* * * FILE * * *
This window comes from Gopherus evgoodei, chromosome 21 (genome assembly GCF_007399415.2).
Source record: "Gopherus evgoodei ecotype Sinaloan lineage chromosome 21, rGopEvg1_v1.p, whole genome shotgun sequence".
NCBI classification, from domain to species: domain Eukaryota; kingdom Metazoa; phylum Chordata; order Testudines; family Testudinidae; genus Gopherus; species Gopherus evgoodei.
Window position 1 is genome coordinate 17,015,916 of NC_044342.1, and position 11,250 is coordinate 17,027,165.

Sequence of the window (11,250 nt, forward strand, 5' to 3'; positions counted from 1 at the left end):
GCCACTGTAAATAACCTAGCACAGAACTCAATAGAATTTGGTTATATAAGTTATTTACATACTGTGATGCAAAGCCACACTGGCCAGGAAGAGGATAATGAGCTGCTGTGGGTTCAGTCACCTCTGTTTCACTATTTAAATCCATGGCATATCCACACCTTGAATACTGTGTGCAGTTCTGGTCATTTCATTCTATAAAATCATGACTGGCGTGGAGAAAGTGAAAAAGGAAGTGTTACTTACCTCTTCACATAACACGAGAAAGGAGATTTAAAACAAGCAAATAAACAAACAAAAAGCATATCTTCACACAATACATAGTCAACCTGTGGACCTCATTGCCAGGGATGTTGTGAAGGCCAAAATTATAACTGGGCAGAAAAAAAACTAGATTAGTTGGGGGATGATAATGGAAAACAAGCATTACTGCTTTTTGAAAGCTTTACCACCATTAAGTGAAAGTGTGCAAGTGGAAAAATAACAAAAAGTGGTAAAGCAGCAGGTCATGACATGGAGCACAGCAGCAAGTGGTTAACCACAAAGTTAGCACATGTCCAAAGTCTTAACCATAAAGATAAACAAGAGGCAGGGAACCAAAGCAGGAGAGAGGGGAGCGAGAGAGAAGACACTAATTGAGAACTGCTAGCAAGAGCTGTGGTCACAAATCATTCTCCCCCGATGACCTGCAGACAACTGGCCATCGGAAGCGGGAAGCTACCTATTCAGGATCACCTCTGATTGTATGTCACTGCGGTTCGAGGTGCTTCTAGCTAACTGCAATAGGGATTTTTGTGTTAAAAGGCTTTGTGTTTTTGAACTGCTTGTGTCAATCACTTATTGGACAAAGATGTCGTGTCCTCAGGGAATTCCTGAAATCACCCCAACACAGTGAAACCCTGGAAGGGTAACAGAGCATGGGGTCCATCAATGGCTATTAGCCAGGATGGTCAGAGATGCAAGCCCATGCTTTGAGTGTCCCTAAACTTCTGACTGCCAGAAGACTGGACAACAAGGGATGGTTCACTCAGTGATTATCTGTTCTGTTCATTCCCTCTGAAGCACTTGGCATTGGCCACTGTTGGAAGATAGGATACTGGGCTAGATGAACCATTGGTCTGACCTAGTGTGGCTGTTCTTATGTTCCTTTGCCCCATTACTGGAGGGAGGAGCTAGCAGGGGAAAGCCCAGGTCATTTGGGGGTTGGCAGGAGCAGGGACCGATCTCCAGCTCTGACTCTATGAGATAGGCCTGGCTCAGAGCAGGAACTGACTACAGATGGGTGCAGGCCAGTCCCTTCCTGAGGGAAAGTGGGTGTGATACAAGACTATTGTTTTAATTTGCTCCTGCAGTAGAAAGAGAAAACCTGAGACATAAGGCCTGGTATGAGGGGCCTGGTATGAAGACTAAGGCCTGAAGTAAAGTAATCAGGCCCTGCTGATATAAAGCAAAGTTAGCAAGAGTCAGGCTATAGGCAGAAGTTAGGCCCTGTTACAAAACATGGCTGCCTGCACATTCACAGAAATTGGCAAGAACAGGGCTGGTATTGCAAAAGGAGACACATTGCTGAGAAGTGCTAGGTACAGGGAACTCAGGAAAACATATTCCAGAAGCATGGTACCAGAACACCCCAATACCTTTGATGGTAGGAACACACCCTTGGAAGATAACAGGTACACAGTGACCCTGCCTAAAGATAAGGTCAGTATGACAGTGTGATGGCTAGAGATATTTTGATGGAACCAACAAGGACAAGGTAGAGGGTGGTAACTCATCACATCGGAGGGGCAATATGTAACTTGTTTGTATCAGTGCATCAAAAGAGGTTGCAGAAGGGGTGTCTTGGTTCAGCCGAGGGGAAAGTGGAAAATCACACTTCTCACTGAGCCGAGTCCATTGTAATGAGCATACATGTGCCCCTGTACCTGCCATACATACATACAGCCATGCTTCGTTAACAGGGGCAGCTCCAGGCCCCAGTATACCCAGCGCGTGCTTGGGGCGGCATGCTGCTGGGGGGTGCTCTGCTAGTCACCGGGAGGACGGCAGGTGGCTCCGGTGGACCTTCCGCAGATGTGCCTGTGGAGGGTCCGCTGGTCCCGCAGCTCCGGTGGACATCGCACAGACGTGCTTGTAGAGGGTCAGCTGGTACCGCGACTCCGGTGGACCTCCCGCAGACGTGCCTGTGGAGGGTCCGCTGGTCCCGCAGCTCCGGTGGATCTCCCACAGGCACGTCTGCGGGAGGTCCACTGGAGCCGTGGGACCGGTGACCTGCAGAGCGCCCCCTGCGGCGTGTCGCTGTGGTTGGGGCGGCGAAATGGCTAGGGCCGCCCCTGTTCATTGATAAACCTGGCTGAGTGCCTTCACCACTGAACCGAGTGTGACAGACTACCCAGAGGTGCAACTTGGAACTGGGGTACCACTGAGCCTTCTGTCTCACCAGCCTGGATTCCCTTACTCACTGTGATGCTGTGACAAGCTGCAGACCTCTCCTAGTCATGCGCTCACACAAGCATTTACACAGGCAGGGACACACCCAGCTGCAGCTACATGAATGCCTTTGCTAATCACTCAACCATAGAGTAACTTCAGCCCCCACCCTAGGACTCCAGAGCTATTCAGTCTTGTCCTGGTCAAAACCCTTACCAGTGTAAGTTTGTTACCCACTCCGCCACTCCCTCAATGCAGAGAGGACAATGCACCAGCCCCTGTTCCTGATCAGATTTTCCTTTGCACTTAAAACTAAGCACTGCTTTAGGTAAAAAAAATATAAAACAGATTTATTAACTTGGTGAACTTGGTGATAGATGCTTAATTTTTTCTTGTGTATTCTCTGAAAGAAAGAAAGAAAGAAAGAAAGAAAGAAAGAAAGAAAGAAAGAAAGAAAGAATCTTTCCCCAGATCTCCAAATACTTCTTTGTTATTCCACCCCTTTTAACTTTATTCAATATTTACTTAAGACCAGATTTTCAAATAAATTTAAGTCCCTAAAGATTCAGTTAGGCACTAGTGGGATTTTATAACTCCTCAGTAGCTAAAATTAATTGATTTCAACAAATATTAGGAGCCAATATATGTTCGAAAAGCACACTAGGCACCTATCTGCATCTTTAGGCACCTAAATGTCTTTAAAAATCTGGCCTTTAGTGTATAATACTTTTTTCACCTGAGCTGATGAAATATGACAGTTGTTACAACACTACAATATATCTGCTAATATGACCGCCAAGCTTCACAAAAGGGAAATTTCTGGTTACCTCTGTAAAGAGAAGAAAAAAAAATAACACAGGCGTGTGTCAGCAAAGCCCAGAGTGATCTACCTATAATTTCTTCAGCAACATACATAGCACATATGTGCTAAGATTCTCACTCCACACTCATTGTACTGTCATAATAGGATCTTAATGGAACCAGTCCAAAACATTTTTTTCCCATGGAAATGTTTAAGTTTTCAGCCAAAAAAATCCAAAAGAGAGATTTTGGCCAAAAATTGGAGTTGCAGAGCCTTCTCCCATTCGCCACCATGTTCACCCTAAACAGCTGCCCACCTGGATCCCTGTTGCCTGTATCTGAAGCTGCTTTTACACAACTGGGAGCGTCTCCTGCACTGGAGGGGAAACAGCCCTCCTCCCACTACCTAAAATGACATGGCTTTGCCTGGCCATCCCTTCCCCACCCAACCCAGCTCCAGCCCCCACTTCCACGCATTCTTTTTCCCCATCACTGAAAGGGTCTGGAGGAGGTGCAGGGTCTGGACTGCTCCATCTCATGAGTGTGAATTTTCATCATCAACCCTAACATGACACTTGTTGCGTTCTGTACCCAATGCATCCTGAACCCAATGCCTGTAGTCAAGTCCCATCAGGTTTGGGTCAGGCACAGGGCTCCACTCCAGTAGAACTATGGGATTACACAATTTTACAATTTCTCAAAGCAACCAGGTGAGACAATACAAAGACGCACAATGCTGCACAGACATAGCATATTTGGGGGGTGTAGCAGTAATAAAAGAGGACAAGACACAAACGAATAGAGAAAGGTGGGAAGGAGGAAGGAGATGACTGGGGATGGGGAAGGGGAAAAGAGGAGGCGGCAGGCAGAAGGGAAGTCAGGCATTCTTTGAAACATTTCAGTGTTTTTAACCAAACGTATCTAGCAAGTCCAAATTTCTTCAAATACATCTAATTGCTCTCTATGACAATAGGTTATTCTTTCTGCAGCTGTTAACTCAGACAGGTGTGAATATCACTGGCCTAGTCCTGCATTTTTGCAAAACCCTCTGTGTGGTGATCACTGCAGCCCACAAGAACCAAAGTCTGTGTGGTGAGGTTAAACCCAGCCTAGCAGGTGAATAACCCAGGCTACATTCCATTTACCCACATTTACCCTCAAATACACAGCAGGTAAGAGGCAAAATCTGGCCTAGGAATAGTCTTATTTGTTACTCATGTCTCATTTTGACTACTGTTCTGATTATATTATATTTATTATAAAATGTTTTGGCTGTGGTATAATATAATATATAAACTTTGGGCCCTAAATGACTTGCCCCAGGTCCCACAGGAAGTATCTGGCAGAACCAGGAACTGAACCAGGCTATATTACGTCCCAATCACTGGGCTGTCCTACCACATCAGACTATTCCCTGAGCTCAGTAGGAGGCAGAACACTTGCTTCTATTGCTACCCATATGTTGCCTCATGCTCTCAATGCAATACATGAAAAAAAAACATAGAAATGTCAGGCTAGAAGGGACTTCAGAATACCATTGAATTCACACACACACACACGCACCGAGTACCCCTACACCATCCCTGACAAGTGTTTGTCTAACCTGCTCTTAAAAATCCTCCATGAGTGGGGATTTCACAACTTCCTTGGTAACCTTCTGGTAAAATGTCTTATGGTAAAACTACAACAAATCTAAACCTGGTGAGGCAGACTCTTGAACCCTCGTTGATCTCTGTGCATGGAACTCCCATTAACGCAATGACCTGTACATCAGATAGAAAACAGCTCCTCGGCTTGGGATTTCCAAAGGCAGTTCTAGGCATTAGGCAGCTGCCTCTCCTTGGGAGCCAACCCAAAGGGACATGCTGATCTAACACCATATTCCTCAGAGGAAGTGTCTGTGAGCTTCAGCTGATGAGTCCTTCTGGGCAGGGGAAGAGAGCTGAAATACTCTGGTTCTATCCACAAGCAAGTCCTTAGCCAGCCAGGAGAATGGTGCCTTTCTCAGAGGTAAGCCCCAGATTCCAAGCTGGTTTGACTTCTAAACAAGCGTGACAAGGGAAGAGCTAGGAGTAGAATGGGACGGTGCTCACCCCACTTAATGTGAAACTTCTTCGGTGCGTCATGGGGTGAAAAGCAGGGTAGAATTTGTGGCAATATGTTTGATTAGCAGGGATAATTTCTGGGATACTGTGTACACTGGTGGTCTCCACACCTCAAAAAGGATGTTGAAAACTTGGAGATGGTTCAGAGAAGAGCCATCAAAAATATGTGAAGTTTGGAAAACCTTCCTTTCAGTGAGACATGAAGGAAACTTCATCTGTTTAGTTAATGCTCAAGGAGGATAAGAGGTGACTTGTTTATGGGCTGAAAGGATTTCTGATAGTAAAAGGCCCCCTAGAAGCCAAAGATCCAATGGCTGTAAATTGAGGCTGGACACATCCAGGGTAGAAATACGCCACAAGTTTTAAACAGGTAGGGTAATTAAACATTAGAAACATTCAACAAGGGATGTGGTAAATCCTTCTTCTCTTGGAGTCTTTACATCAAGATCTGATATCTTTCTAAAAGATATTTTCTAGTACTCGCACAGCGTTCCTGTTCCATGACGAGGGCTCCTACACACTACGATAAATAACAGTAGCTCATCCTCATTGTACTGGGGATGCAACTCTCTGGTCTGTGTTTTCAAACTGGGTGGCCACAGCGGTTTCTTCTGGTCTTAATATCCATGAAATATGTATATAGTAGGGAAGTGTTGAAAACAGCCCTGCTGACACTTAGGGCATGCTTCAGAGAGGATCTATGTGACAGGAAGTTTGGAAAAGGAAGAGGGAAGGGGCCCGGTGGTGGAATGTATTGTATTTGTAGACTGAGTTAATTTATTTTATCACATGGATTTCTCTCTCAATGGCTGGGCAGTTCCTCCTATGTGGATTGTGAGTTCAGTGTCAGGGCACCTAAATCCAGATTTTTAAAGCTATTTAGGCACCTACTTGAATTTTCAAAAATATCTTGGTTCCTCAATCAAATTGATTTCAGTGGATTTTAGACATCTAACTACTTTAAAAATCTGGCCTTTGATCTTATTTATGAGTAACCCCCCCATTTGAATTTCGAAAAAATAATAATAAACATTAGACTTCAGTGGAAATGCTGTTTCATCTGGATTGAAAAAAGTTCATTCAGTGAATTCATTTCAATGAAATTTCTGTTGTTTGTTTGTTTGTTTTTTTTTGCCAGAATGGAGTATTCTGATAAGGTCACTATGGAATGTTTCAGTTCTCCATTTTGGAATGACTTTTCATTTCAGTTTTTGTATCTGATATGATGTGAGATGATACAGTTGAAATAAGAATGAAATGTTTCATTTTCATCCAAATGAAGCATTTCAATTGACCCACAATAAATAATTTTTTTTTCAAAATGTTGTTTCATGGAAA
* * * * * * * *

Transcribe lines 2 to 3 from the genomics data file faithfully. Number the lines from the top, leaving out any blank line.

Source record: "Gopherus evgoodei ecotype Sinaloan lineage chromosome 21, rGopEvg1_v1.p, whole genome shotgun sequence".
NCBI classification, from domain to species: domain Eukaryota; kingdom Metazoa; phylum Chordata; order Testudines; family Testudinidae; genus Gopherus; species Gopherus evgoodei.